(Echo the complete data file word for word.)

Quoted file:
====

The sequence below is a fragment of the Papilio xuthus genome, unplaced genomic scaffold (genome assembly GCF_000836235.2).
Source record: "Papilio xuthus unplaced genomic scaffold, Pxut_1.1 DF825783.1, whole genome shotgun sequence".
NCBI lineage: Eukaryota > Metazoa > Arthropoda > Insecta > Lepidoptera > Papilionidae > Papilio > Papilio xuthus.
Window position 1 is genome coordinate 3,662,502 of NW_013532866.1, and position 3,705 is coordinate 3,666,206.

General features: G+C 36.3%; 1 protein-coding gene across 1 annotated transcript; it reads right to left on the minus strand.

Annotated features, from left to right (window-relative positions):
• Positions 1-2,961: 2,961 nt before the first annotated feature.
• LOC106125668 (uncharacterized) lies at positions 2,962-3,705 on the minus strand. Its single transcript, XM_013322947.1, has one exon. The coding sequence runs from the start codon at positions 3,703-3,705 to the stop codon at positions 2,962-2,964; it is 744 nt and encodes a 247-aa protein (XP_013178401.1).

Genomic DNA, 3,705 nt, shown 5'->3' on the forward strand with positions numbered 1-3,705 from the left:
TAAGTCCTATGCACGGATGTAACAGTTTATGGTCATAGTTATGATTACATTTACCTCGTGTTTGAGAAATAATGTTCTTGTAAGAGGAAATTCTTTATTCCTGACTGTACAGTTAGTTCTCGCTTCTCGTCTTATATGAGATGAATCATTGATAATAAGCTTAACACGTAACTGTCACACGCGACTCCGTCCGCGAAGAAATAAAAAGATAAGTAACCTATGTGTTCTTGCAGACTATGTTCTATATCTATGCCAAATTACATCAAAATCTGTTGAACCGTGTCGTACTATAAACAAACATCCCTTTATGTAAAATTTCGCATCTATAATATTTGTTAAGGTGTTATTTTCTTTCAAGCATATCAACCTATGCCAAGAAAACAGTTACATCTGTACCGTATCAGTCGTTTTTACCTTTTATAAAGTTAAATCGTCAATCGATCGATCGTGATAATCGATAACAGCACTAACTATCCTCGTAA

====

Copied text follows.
The sequence below is a fragment of the Papilio xuthus genome, unplaced genomic scaffold (genome assembly GCF_000836235.2).
Source record: "Papilio xuthus unplaced genomic scaffold, Pxut_1.1 DF825783.1, whole genome shotgun sequence".
NCBI lineage: Eukaryota > Metazoa > Arthropoda > Insecta > Lepidoptera > Papilionidae > Papilio > Papilio xuthus.
Window position 1 is genome coordinate 3,662,502 of NW_013532866.1, and position 3,705 is coordinate 3,666,206.

General features: G+C 36.3%; 1 protein-coding gene across 1 annotated transcript; it reads right to left on the minus strand.

Annotated features, from left to right (window-relative positions):
• Positions 1-2,961: 2,961 nt before the first annotated feature.
• LOC106125668 (uncharacterized) lies at positions 2,962-3,705 on the minus strand. Its single transcript, XM_013322947.1, has one exon. The coding sequence runs from the start codon at positions 3,703-3,705 to the stop codon at positions 2,962-2,964; it is 744 nt and encodes a 247-aa protein (XP_013178401.1).

Genomic DNA, 3,705 nt, shown 5'->3' on the forward strand with positions numbered 1-3,705 from the left:
TAAGTCCTATGCACGGATGTAACAGTTTATGGTCATAGTTATGATTACATTTACCTCGTGTTTGAGAAATAATGTTCTTGTAAGAGGAAATTCTTTATTCCTGACTGTACAGTTAGTTCTCGCTTCTCGTCTTATATGAGATGAATCATTGATAATAAGCTTAACACGTAACTGTCACACGCGACTCCGTCCGCGAAGAAATAAAAAGATAAGTAACCTATGTGTTCTTGCAGACTATGTTCTATATCTATGCCAAATTACATCAAAATCTGTTGAACCGTGTCGTACTATAAACAAACATCCCTTTATGTAAAATTTCGCATCTATAATATTTGTTAAGGTGTTATTTTCTTTCAAGCATATCAACCTATGCCAAGAAAACAGTTACATCTGTACCGTATCAGTCGTTTTTACCTTTTATAAAGTTAAATCGTCAATCGATCGATCGTGATAATCGATAACAGCACTAACTATCCTCGTAA